#Outbreak: Epidemics in a Connected World
The National Foundation for Infectious Diseases (NFID) is a proud supporter of the new Smithsonian exhibition, “Outbreak: Epidemics in a Connected World,” which will be on display for the next three years at the National Museum of Natural History (NMNH) in Washington, DC. The exhibit focuses on exploring the history and challenges of fighting infectious diseases and raising awareness about pandemic risks.
In recognition of the 100th anniversary of the 1918 influenza (flu) pandemic that killed an estimated 50-100 million worldwide (3-5% of the world’s population at the time), the exhibit examines the intricate network between humans, animals, their environments, and microbes—why infectious diseases emerge where they do, how they spread from animals to people, why some outbreaks become epidemics, and how people in different disciplines and countries are working together to stop them. The 3-year exhibit also addresses public fears and media hype head-on, empowering visitors to respond to future epidemics with knowledge and awareness.
Our world is more interconnected than ever before and as the global population grows, new interactions with animals and the environment can cause disease epidemics. The 4,250-square-foot exhibition invites visitors to join epidemiologists, veterinarians, public health workers, and citizens of all ages and origins as they rush to identify and contain infectious disease outbreaks. Case studies of HIV/AIDS, Ebola virus, and flu highlight the social and emotional fallout of outbreaks—for victims, their loved ones, and society overall. In fact, the 1918 pandemic, which occurred during World War I, was so severe that it caused life expectancy in the US to fall for three years in a row and killed more people than the war itself.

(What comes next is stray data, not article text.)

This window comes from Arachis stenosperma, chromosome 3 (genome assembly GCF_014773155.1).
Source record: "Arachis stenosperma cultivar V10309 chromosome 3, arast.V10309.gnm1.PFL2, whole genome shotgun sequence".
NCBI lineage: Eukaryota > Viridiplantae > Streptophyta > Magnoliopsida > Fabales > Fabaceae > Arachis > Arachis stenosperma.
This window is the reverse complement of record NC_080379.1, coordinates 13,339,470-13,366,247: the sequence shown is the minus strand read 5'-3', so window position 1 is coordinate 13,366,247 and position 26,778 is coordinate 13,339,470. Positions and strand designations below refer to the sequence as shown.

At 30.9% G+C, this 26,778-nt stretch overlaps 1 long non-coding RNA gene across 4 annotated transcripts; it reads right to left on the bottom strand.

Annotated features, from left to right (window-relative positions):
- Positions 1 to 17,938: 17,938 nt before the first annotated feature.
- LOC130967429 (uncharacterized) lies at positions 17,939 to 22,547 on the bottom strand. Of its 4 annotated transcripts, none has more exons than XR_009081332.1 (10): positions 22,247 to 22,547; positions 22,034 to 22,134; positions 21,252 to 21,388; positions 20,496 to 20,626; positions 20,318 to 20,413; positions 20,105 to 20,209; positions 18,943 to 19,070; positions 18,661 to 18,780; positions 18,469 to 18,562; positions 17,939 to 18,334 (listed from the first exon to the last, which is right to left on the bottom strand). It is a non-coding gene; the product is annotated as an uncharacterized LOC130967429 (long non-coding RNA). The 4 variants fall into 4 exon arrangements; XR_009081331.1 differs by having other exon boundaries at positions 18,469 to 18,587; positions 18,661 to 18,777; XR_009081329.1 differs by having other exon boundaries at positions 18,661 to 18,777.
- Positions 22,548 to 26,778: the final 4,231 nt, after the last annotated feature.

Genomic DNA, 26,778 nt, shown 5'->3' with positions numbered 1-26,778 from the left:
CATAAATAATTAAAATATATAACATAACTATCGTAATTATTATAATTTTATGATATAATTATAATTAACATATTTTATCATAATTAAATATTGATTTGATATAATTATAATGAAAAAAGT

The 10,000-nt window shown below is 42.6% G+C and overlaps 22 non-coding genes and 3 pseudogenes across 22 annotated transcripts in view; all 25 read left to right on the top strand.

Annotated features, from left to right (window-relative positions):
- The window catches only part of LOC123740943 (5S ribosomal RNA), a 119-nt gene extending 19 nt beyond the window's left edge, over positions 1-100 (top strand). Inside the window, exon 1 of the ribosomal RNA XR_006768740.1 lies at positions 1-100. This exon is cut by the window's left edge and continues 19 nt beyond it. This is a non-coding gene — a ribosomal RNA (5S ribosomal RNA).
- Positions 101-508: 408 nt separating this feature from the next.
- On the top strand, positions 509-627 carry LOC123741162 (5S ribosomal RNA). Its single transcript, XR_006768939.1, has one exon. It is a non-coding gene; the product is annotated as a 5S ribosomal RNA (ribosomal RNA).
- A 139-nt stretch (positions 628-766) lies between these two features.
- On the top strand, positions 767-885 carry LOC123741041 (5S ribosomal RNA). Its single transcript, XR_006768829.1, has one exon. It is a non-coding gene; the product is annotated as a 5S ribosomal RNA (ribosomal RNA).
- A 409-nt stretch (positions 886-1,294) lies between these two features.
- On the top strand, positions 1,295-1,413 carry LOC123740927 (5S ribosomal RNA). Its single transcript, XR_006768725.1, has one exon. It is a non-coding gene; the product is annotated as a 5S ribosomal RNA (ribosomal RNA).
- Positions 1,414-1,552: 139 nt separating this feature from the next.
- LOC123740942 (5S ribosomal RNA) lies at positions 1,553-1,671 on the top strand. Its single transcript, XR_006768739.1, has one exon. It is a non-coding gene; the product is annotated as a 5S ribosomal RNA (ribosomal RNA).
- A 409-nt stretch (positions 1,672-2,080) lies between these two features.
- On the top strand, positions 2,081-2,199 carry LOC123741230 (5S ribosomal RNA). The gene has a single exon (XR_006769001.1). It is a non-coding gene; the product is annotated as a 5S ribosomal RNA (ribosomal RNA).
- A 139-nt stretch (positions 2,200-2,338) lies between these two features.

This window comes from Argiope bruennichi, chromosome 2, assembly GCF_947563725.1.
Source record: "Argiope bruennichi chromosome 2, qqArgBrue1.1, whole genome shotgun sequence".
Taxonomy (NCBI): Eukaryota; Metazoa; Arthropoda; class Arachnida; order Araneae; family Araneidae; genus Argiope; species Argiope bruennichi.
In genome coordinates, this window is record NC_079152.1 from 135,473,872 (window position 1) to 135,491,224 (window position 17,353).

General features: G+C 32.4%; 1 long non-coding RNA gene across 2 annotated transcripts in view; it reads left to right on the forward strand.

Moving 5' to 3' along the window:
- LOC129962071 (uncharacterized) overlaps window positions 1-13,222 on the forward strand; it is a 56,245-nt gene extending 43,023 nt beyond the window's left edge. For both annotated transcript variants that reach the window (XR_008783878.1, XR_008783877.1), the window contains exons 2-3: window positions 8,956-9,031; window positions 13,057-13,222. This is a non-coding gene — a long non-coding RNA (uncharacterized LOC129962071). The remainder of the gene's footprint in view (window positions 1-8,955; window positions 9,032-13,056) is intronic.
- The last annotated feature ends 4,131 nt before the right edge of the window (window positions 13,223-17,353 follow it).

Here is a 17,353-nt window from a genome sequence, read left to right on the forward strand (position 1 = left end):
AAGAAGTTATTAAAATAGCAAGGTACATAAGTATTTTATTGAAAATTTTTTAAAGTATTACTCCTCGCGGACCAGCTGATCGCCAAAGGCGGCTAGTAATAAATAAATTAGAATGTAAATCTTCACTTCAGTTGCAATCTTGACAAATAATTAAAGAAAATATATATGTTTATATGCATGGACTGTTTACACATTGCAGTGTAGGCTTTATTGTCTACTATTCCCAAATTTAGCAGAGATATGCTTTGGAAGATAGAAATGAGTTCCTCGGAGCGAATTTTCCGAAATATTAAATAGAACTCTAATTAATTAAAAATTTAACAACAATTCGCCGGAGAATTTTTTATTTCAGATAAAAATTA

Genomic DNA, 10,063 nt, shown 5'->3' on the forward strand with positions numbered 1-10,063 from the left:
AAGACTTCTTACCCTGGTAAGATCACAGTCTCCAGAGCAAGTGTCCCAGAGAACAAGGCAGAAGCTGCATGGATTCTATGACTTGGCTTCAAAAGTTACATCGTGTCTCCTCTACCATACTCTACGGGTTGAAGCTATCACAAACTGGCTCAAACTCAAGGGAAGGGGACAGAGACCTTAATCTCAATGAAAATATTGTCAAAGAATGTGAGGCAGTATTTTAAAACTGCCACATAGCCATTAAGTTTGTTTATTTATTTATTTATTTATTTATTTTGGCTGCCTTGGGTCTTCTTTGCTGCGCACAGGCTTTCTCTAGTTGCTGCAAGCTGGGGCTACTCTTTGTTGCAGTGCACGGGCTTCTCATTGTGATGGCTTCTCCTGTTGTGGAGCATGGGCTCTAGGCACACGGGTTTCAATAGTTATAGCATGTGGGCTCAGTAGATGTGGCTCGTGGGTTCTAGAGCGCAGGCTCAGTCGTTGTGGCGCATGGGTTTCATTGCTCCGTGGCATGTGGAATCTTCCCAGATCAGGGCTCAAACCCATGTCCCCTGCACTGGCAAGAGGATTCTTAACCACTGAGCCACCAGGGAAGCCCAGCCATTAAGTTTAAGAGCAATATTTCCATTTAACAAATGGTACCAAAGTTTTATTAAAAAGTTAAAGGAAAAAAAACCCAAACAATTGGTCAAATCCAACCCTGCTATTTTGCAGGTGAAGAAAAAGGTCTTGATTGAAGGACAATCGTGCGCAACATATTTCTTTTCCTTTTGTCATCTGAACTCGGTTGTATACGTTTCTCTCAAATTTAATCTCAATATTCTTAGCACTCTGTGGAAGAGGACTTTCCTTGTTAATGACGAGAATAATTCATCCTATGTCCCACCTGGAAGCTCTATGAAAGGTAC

Exhibition themes include:
- Outbreak Origins. Discover how microbes make the jump from animals to humans, and how environmental factors play a role in the spread of pathogens.
- Stopping the Spread. Find out how personal behavior, societal changes, and global coordination can decrease the risk of disease outbreaks.
- Detection, Response, and Containment. Meet those on the front lines, from veterinarians to activists, and learn how they identify and control the spread of infectious diseases.
- Disease Profiles. Learn about HIV/AIDS, Ebola, Zika virus, and tuberculosis—where they occur, how they spreak, and how to treat or prevent them.
The museum is open daily from 10 AM-5:30 PM (except for major holidays) and admission is free. Visit the museum website for additional information. For those who do not have the opportunity to visit the exhibit in Washington, DC, the museum in providing a free “pop-up” print-on-demand version of the exhibition that can be customized and adapted to a variety of settings, along with guidelines and templates for translation and customization.
A week prior to the public opening, the NFID Board of Directors got a special behind-the-scenes tour with the curator of the exhibition. We look forward to spreading awareness and watching the exhibition go “viral” in the coming months and years to come!
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